The Patio Flaw That's A Major Red Flag For Home Buyers

If you're in the market for a house today, there are a few things to look for that may represent big red flags. When looking at homes with a patio, beware if it has a cracked foundation. Although it doesn't always mean disaster, it can be a serious problem. If there are weeds or grass growing through the cracks, this makes the problem potentially worse. It's definitely something you will want to speak to a concrete contractor about if it isn't addressed before making any kind of offer on the house.

Not all cracks are cause for alarm. We're going to talk about how you can evaluate any cracks you see in the concrete and how to know when it's time to call a contractor. We'll also talk a little about what causes cracks in the concrete in the first place so you can better understand and evaluate your situation. If you're house hunting, this concerns you.

What causes foundation cracks?

Because of the nature of concrete, there are two main kinds of cracks that occur in it: non-structural and structural. Non-structural cracks are formed during the curing process due to shrinkage that happens naturally, and they aren't always cause for concern. But sometimes they can still allow water to leak through. Structural cracks, on the other hand, are caused by foundation movement. These kinds of cracks can endanger a building's structural integrity if not repaired in a timely fashion.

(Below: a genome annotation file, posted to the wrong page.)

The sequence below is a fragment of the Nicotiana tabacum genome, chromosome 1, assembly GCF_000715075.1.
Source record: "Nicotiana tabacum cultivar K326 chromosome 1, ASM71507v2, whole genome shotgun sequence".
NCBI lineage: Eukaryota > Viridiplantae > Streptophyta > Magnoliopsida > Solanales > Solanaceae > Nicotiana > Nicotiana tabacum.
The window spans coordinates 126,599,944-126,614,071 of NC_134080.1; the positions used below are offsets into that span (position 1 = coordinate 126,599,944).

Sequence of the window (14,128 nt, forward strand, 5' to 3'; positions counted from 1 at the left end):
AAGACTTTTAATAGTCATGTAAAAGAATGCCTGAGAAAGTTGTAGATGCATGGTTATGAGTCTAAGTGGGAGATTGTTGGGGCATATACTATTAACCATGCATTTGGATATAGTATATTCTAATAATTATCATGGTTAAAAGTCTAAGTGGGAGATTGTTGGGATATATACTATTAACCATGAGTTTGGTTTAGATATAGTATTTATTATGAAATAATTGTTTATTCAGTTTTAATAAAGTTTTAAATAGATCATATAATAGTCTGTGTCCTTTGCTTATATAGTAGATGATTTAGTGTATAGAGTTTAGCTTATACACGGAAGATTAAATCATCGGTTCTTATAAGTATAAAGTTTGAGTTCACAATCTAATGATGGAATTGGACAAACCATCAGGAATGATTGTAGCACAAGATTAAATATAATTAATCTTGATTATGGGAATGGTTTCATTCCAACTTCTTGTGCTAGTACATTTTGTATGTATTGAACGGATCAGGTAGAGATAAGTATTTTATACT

One of the main reasons cracks occur is wet soil. Exact procedures must be followed during the concrete pouring as well, and even one tiny mistake can cause cracks to form. But it's normal for concrete to crack, and most of the time the cracks are cosmetic (non-structural) rather than structural. Sometimes, landscaping around the home's foundation can cause structural cracks if there is water retention underneath it. A concrete patio can sometimes cause one side of the foundation to stay dry while the other retains water, which can lead to uneven soil movement and structural cracks.

How to evaluate concrete slab cracks

There are some signs to help guide you in determining whether a patio foundation crack is structural or not. First, if the crack is ⅛ inch or wider, or if one end of the crack is wider than the other, these are bad signs. Generally, structural cracks will be larger than 3 millimeters, and one of the biggest indicators will be if the crack grows bigger over time. Look for any cracks on foundation slabs or beams, and for wide, gaping, diagonal cracks. Also look for a few vertical cracks in a row or a classic stair-step crack alongside the walls.

The concrete around the crack may either be flush or uneven. One of the main things to look for is whether any moisture or odor is coming through. On a patio, grass or weeds growing through could exacerbate the problem. The best thing to do if you're looking at a home that has any suspicious cracks in the foundation is to speak to a contractor before making an offer. Most problems like these can be repaired, but the cost may or may not be worth it.